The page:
Warren slams Facebook for 'refusing to protect our democracy' after Zuckerberg audio leaks


CEO Mark Zuckerberg came under fire this week for comments he made about the Massachusetts senator.

Sen. Elizabeth Warren (D-MA) on Tuesday slammed Facebook for "repeatedly fumbl[ing] their responsibility to protect our democracy" after audio surfaced of CEO Mark Zuckerberg defending unethical practices and remarking on what might happen if she were ever to become president.

The Verge first published the audio of Zuckerberg's remarks, which was recorded during employee meetings in July, on Tuesday morning.

Noting their outsized effect on global culture and finance, Warren, who is currently running for the Democratic presidential nomination, has been calling for major tech companies, like Facebook, to be broken up and further regulated. In the recording, Zuckerberg lashed out at that notion.

"You have someone like Elizabeth Warren who thinks that the right answer is to break up the companies ... if she gets elected president, then I would bet that we will have a legal challenge, and I would bet that we will win the legal challenge," Zuckerberg said. "And does that still suck for us? Yeah."

Warren later responded to that comment on Twitter.

"What would really 'suck' is if we don’t fix a corrupt system that lets giant companies like Facebook engage in illegal anticompetitive practices, stomp on consumer privacy rights, and repeatedly fumble their responsibility to protect our democracy," she wrote Tuesday morning.

Zuckerberg is also heard in the audio minimizing concerns about those contracted by his company to moderate content. Recent reports have revealed, in detail, the mental trauma some of those contractors have experienced while weeding out depraved content like murder footage that has made it way onto the Facebook platform.

"Some of the reports, I think, are a little overdramatic," Zuckerberg says. "From digging into them and understanding what's going on, it's not that most people are just looking at just terrible things all day long. But there are really bad things that people have to deal with, and making sure that people get the right counseling and space and ability to take breaks and get the mental health support that they need is a really important thing."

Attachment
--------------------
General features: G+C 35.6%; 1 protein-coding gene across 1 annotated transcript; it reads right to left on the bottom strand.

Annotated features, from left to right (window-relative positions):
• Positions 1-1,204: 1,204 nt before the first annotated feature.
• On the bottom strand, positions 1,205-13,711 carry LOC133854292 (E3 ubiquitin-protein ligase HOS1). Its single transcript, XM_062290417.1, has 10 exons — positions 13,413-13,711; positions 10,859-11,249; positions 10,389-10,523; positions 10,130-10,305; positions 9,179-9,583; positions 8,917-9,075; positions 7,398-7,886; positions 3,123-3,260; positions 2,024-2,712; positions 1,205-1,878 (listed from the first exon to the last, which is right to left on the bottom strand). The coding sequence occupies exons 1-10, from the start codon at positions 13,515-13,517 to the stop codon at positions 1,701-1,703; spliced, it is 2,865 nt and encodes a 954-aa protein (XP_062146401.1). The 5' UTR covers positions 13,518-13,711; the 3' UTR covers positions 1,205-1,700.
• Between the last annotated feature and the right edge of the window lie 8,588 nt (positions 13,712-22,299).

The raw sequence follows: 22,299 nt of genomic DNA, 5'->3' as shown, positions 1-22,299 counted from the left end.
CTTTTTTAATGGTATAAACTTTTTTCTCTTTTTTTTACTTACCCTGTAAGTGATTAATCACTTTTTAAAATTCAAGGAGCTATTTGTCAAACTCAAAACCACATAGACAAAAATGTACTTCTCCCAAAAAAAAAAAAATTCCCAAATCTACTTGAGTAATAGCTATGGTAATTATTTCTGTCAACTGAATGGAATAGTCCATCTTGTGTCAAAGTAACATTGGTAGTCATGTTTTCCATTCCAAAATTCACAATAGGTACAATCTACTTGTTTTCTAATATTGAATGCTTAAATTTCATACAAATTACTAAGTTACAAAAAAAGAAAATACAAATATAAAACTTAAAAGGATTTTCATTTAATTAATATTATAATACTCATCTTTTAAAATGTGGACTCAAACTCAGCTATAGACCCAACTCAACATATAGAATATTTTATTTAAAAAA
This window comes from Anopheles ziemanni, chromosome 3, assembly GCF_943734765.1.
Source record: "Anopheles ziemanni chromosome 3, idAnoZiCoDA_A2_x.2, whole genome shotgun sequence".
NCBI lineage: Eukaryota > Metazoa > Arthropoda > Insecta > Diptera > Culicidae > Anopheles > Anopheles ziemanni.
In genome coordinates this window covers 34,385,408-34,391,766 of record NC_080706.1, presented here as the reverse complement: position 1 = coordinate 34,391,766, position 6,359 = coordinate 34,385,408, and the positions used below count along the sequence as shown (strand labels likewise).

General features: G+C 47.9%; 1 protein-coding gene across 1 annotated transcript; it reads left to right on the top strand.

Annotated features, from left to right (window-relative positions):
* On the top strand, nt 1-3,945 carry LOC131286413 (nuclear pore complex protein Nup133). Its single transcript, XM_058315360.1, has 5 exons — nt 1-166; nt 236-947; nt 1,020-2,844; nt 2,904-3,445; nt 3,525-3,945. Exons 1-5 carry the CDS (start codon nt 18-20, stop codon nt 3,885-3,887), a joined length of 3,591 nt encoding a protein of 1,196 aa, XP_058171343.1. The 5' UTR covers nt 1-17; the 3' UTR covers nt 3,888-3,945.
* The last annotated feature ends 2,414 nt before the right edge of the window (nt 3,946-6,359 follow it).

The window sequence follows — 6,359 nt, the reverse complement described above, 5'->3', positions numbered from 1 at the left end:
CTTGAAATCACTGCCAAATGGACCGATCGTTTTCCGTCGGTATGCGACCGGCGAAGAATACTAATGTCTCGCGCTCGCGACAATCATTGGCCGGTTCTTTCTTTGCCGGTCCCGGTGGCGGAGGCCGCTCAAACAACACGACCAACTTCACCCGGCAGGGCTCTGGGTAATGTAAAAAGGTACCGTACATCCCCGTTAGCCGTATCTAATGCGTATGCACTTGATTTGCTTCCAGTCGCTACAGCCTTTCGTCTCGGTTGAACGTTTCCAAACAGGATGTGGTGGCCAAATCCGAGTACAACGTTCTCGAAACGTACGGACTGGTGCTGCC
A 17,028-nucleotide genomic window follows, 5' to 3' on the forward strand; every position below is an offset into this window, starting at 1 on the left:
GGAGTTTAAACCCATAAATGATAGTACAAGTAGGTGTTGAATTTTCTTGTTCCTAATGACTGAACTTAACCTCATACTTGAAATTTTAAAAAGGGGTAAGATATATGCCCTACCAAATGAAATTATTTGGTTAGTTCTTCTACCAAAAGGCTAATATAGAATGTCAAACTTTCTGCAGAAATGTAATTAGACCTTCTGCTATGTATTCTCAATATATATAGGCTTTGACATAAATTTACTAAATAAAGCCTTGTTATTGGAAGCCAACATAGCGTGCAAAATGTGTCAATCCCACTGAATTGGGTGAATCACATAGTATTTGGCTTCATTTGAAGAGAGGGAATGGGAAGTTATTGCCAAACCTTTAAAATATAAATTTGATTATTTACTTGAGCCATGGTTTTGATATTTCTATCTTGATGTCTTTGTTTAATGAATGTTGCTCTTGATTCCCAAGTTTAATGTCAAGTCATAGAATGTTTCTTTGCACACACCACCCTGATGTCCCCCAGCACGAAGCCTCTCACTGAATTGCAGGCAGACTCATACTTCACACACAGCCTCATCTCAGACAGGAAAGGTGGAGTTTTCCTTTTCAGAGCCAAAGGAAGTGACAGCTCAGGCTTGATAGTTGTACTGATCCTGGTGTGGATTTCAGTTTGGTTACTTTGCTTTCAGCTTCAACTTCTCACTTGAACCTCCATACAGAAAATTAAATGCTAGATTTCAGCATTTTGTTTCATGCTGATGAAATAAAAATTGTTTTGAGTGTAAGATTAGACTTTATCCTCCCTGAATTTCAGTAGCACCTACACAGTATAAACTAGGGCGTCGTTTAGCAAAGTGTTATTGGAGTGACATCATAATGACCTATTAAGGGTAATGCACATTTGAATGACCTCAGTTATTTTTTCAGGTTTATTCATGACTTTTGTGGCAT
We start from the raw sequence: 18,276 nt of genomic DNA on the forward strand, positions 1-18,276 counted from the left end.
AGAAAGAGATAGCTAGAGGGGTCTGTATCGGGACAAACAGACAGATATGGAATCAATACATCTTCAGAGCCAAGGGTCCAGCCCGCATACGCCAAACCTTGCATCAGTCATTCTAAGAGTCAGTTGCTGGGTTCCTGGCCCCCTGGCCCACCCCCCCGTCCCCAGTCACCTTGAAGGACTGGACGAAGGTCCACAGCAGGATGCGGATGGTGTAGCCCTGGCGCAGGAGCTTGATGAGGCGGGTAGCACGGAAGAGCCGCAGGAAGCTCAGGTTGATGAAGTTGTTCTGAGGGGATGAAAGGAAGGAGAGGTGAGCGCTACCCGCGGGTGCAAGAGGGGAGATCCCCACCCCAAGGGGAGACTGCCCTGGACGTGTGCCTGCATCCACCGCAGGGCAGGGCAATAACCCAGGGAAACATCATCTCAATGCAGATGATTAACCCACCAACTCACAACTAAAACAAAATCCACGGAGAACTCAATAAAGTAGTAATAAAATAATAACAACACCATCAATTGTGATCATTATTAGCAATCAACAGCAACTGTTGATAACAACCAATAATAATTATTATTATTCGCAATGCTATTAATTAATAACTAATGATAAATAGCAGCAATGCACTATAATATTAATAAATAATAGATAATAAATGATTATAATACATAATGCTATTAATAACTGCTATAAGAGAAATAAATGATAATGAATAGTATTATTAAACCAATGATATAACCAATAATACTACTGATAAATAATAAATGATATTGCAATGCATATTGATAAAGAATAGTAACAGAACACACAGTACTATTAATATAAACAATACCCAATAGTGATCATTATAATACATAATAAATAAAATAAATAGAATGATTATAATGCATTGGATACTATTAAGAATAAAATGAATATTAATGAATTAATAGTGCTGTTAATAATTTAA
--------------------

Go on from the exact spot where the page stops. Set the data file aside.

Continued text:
In the audio, Zuckerberg also discusses an upcoming product called "Lasso" that the company hopes to use to fend off the popular app TikTok. Facebook's tactic of using its outsized power in the marketplace to tilt the playing field in its favor has been a frequent topic of discussion over the last few years and antitrust concerns have been raised.

Facebook has been scrutinized heavily since it was revealed not long after the 2016 election that it had played an unwitting role in foreign efforts to influence voters and had violated users' privacy. In the months and years that followed, the company faced a roller coaster performance, watching as its shares plummeted dramatically earlier this year before seeing its stock rise in July after reporting better-than-expected earnings and revenue.

That same month, Facebook reached a $5 billion settlement with the Federal Trade Commission for failing to protect user data, the second-largest fine ever issued by the FTC. It was also fined €1.49 billion by the European Union in March for abusive advertising practices.

In late September, Zuckerberg met with Trump in the Oval Office as part of a public relations effort to dissuade congressional attempts to regulate the company.

Published with permission of The American Independent Foundation.